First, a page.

Turn from the Get-Go
If you see me swing you'll notice that I make a fairly flat backswing it's very old school. Some of this comes from the fact that I played with regular-length drivers as a junior. Since the clubs were too long for me, I had to set the shaft flatter at address and whip it back slightly to the inside.
Now I try to take it back a little more traditionally, but I'm really not concerned with planes and positions. Once I'm set at address, I just turn my shoulders as much as I can. Everything else just comes along for the ride.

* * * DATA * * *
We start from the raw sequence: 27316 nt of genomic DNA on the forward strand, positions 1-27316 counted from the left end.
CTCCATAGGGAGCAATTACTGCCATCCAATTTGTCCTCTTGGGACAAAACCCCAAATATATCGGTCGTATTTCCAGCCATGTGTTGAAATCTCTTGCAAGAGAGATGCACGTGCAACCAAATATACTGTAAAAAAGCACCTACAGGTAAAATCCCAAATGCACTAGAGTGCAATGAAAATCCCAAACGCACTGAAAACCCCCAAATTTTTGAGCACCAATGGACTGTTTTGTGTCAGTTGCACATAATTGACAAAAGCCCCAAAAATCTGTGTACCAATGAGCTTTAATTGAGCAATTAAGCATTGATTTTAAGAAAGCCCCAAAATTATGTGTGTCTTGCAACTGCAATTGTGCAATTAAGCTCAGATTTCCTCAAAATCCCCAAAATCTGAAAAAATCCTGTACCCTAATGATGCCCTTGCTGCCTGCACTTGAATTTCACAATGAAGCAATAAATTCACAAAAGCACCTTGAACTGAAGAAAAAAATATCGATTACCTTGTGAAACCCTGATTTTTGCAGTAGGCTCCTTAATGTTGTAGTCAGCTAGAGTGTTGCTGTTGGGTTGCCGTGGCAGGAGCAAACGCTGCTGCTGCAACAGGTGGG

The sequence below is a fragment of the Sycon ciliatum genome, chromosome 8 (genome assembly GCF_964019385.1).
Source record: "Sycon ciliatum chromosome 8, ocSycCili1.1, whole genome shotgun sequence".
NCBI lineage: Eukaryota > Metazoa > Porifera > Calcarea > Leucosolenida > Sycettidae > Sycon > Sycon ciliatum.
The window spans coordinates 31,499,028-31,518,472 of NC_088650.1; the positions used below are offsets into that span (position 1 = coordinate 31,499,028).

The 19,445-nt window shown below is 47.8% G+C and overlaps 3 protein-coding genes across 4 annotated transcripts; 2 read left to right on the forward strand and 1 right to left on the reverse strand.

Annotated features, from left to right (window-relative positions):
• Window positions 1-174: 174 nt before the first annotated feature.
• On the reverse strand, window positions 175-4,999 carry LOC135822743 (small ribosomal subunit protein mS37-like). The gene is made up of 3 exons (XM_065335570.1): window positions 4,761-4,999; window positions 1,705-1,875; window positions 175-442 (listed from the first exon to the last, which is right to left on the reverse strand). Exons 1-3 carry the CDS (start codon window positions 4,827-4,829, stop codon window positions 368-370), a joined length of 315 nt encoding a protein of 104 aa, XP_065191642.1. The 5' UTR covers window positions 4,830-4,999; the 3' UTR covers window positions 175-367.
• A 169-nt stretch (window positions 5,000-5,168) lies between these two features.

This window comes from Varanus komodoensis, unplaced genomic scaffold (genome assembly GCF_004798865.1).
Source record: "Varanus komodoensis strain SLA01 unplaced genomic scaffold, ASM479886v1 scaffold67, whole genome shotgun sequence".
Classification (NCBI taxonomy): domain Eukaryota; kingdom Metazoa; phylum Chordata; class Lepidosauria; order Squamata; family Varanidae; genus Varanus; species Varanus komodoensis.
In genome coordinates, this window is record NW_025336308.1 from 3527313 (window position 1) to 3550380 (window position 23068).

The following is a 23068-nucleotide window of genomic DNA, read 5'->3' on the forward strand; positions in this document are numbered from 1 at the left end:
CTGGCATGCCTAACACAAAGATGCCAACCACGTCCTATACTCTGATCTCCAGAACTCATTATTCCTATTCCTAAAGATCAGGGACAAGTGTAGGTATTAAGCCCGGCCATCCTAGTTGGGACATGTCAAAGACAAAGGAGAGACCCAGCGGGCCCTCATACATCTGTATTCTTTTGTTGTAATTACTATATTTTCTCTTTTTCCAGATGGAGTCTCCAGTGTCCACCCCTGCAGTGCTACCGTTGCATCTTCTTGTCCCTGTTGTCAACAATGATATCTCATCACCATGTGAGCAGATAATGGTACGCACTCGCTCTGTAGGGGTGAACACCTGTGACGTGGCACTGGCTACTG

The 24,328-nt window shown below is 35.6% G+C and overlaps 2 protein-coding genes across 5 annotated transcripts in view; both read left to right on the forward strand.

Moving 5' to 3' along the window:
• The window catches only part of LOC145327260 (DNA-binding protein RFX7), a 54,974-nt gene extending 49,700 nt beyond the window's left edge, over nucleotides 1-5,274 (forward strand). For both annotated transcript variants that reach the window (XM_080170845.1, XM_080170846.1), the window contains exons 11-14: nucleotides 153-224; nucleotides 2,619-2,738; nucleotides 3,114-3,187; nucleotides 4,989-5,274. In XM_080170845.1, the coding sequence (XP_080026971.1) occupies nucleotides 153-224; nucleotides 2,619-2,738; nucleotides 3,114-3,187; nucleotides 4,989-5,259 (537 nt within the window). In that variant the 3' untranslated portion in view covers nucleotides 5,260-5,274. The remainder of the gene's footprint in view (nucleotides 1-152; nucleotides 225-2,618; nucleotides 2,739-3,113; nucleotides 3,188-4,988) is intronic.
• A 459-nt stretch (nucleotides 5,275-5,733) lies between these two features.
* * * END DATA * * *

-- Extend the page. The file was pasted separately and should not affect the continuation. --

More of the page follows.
2 of 3Angus Murray
If I need to add a few more yards to my driver swing, like on a par 5 or to carry a bunker that's way out there, I'll make my same shoulder turn but do it a little slower. This slower turn helps the clubhead stay low during my takeaway and trace a wider arc.
The wider you can make your arc, the more potential energy you'll store up on your backswing.
3 of 3Angus Murray
Feel the Stop
As I start the club back by turning my shoulders, I keep turning until I can't turn them any more. That's my signal that my backswing is over, not if I feel like my clubface is square, or that my hands are on my shoulder plane or in any of the over-taught positions that, in my opinion, make it hard to swing free, fast and easy.
If you can't turn back all the way like this, that's okay. You can only do what your body allows. Better to obey it than to force anything.
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